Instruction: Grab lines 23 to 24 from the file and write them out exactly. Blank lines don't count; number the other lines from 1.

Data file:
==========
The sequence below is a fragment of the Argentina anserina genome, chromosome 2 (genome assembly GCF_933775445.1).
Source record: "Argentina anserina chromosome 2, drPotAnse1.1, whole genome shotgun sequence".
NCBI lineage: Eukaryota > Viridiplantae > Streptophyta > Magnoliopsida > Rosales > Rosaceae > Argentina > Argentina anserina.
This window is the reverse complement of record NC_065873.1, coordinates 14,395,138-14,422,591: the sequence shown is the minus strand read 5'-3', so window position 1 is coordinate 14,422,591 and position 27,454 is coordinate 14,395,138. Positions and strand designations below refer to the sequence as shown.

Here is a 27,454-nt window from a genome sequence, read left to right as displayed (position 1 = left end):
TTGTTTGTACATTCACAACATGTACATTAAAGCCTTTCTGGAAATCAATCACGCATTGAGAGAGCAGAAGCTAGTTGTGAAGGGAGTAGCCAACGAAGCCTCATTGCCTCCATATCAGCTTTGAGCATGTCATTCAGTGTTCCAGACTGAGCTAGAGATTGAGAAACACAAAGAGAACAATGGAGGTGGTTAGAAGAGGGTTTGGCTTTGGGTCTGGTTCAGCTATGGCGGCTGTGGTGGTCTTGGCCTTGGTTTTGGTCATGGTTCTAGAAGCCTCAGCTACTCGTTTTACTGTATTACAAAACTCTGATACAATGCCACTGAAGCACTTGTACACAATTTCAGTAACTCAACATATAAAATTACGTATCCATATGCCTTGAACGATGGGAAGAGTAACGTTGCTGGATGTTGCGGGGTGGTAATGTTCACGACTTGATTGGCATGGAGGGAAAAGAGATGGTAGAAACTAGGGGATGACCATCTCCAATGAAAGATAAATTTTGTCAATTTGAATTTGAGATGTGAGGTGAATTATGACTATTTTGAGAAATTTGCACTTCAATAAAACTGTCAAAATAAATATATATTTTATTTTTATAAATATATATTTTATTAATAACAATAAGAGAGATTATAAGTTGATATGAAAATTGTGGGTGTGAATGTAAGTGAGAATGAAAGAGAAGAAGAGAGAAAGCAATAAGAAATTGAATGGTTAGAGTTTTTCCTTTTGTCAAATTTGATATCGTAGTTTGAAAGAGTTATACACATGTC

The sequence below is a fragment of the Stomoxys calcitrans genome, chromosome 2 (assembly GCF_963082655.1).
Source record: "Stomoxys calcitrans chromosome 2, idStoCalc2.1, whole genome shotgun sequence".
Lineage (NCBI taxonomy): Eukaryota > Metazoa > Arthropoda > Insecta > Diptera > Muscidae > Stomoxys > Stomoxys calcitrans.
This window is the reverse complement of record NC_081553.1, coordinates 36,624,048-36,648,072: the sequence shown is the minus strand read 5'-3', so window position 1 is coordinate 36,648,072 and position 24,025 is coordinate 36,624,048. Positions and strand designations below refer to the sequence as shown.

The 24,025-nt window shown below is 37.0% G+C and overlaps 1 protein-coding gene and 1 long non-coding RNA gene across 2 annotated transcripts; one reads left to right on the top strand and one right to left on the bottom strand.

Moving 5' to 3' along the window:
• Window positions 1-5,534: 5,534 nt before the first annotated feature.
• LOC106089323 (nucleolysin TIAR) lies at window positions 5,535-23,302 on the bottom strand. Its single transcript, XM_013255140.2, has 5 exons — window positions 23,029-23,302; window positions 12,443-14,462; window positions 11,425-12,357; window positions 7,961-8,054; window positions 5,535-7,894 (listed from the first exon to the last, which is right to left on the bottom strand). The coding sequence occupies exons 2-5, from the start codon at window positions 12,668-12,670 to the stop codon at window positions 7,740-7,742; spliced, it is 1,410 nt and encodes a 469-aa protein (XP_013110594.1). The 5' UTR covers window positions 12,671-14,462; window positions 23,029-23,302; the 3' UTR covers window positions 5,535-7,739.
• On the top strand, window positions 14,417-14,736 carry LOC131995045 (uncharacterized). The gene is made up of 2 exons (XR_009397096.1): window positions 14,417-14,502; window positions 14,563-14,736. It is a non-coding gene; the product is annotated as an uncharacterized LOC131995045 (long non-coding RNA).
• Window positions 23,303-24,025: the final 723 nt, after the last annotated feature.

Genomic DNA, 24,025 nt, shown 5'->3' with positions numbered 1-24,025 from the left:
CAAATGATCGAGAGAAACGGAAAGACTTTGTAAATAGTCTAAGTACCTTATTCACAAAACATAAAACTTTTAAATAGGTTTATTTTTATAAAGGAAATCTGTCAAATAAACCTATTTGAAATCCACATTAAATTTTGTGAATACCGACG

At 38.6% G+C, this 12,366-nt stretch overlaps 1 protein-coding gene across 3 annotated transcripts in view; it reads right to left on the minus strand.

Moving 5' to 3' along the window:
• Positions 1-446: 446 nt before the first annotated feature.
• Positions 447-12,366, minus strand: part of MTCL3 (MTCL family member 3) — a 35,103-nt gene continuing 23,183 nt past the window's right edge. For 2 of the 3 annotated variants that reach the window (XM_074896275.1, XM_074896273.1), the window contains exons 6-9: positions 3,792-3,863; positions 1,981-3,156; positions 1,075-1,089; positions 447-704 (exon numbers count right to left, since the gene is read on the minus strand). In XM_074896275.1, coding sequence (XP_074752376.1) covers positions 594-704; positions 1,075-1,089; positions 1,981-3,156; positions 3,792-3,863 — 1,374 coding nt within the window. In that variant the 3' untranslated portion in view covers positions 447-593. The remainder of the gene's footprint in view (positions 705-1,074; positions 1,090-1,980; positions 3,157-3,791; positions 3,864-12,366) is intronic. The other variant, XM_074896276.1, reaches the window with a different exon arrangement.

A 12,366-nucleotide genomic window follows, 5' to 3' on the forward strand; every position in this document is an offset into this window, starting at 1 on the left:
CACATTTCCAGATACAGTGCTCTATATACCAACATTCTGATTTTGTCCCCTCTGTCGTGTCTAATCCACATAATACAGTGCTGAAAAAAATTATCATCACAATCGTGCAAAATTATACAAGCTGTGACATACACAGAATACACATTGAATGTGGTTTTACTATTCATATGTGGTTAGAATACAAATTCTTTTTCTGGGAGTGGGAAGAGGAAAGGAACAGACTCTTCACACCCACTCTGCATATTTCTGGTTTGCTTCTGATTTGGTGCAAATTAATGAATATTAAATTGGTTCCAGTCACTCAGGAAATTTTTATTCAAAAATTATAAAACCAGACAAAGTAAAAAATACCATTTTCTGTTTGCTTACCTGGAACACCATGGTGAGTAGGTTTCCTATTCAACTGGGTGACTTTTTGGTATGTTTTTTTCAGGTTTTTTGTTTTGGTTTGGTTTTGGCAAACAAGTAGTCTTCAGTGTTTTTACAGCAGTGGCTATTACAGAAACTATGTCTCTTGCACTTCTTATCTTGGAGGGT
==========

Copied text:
A 12,366-nucleotide genomic window follows, 5' to 3' on the forward strand; every position in this document is an offset into this window, starting at 1 on the left:
CACATTTCCAGATACAGTGCTCTATATACCAACATTCTGATTTTGTCCCCTCTGTCGTGTCTAATCCACATAATACAGTGCTGAAAAAAATTATCATCACAATCGTGCAAAATTATACAAGCTGTGACATACACAGAATACACATTGAATGTGGTTTTACTATTCATATGTGGTTAGAATACAAATTCTTTTTCTGGGAGTGGGAAGAGGAAAGGAACAGACTCTTCACACCCACTCTGCATATTTCTGGTTTGCTTCTGATTTGGTGCAAATTAATGAATATTAAATTGGTTCCAGTCACTCAGGAAATTTTTATTCAAAAATTATAAAACCAGACAAAGTAAAAAATACCATTTTCTGTTTGCTTACCTGGAACACCATGGTGAGTAGGTTTCCTATTCAACTGGGTGACTTTTTGGTATGTTTTTTTCAGGTTTTTTGTTTTGGTTTGGTTTTGGCAAACAAGTAGTCTTCAGTGTTTTTACAGCAGTGGCTATTACAGAAACTATGTCTCTTGCACTTCTTATCTTGGAGGGT